So I've been using this pattern for a while and promising to blog it for almost as long.

Code is on GitHub; package is on NuGet. Here you go :)

How application settings should look:

Here's a class that needs some configuration settings:

public class EmailSender : IEmailSender
{
    private readonly SmtpHostConfigurationSetting _smtpHost;
    private readonly SmtpPortConfigurationSetting _smtpPort;

    public EmailSender(SmtpHostConfigurationSetting smtpHost,
                        SmtpPortConfigurationSetting smtpPort)
    {
        _smtpHost = smtpHost;
        _smtpPort = smtpPort;
    }

    public void Send(MailMessage message)
    {
        // NOTE the way we can use our strongly-typed settings directly as
        // a string and int respectively
        using (var client = new SmtpClient(_smtpHost, _smtpPort))
        {
            client.Send(message);
        }
    }
}

Here's how we declare the settings:

// This will give us a strongly-typed string setting.
public class SmtpHostConfigurationSetting : ConfigurationSetting<string>
{
}

// This will give us a strongly-typed int setting.
public class SmtpPortConfigurationSetting : ConfigurationSetting<int>
{
    protected override IEnumerable<string> ValidationErrors(int value)
    {
        if (value <= 0) yield return "TCP port numbers cannot be negative.";
        if (value > 65535) yield return "TCP port numbers cannot be greater than 65535.";
    }
}

Here's how we set them in our [web|app].config:

<?xml version="1.0" encoding="utf-8" ?>
<configuration>
  <appSettings>
    <add key="SmtpHostConfigurationSetting" value="localhost" />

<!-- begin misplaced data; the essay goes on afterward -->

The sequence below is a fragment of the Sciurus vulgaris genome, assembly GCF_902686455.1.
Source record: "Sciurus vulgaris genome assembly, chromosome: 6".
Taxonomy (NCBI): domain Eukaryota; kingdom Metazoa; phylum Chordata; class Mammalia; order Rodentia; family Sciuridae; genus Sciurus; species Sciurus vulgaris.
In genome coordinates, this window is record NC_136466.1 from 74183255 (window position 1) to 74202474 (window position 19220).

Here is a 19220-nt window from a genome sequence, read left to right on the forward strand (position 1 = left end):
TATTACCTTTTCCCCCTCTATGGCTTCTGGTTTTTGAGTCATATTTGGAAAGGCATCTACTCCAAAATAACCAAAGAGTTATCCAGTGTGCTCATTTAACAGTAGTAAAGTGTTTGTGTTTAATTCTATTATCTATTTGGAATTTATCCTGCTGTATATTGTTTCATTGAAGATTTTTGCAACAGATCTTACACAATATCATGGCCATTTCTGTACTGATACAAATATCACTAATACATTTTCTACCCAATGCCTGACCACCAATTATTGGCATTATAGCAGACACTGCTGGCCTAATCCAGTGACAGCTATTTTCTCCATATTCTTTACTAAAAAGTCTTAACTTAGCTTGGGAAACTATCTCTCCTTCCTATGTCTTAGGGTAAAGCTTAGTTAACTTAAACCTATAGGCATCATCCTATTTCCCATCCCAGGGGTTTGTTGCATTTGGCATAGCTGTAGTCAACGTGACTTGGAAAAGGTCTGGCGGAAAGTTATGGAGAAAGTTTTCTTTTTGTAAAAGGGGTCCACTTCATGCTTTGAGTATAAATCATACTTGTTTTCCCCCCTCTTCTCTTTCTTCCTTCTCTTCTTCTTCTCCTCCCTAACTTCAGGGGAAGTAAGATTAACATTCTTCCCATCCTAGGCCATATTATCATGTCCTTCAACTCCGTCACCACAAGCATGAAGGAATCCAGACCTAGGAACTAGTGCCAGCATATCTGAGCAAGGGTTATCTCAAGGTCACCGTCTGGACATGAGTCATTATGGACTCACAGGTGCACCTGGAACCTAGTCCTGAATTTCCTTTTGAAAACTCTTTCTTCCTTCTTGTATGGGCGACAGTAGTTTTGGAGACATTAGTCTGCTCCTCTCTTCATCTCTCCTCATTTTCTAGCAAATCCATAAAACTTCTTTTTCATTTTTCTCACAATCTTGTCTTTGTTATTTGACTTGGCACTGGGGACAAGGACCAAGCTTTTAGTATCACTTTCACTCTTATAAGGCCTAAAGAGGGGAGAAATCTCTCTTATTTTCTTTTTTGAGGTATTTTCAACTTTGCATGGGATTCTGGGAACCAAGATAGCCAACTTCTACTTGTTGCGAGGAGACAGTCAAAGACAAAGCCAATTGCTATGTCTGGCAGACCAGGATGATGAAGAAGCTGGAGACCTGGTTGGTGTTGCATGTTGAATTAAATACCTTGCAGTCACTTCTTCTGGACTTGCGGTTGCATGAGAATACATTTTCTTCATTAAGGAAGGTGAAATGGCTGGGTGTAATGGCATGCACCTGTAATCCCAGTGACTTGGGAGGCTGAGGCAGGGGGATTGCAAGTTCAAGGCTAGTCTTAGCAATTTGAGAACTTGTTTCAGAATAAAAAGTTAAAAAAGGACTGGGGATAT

<add key="SmtpPortConfigurationSetting" value="25" />
  </appSettings>
</configuration>

... and here's how we provide mock values for them in our unit tests:

var smtpHost = new SmtpHostConfigurationSetting {Value = "smtp.example.com"};
var smtpPort = new SmtpPortConfigurationSetting {Value = 25};

var emailSender = new EmailSender(smtpHost, smtpPort);

emailSender.Send(someTestMessage);

Getting started

In the NuGet Package Manager Console, type:

Install-Package ConfigInjector

then run up the configurator like this:

ConfigurationConfigurator
    .RegisterConfigurationSettings()
    .FromAssemblies(/* TODO: Provide a list of assemblies to scan for configuration settings here  */)
    .RegisterWithContainer(configSetting => /* TODO: Register this instance with your container here */ )
    .DoYourThing();

You can pick your favourite container from the list below or roll your own.

Getting started with Autofac

var builder = new ContainerBuilder();

builder.RegisterType<DeepThought>();

ConfigurationConfigurator
    .RegisterConfigurationSettings()
    .FromAssemblies(typeof (DeepThought).Assembly)
    .RegisterWithContainer(configSetting => builder.RegisterInstance(configSetting)
                                                   .AsSelf()
                                                   .SingleInstance())
    .DoYourThing();

return builder.Build();

Getting started with Castle Windsor

var container = new WindsorContainer();

container.Register(Component.For<DeepThought>());

ConfigurationConfigurator
    .RegisterConfigurationSettings()
    .FromAssemblies(typeof (DeepThought).Assembly)
    .RegisterWithContainer(configSetting => container.Register(Component.For(configSetting.GetType())
                                                                        .Instance(configSetting)
                                                                        .LifestyleSingleton()))
    .DoYourThing();

return container;

Getting started with Ninject

var kernel = new StandardKernel();

kernel.Bind<DeepThought>().ToSelf();

ConfigurationConfigurator
    .RegisterConfigurationSettings()
    .FromAssemblies(typeof (DeepThought).Assembly)
    .RegisterWithContainer(configSetting => kernel.Bind(configSetting.GetType())
                                                  .ToConstant(configSetting))
    .DoYourThing();

return kernel;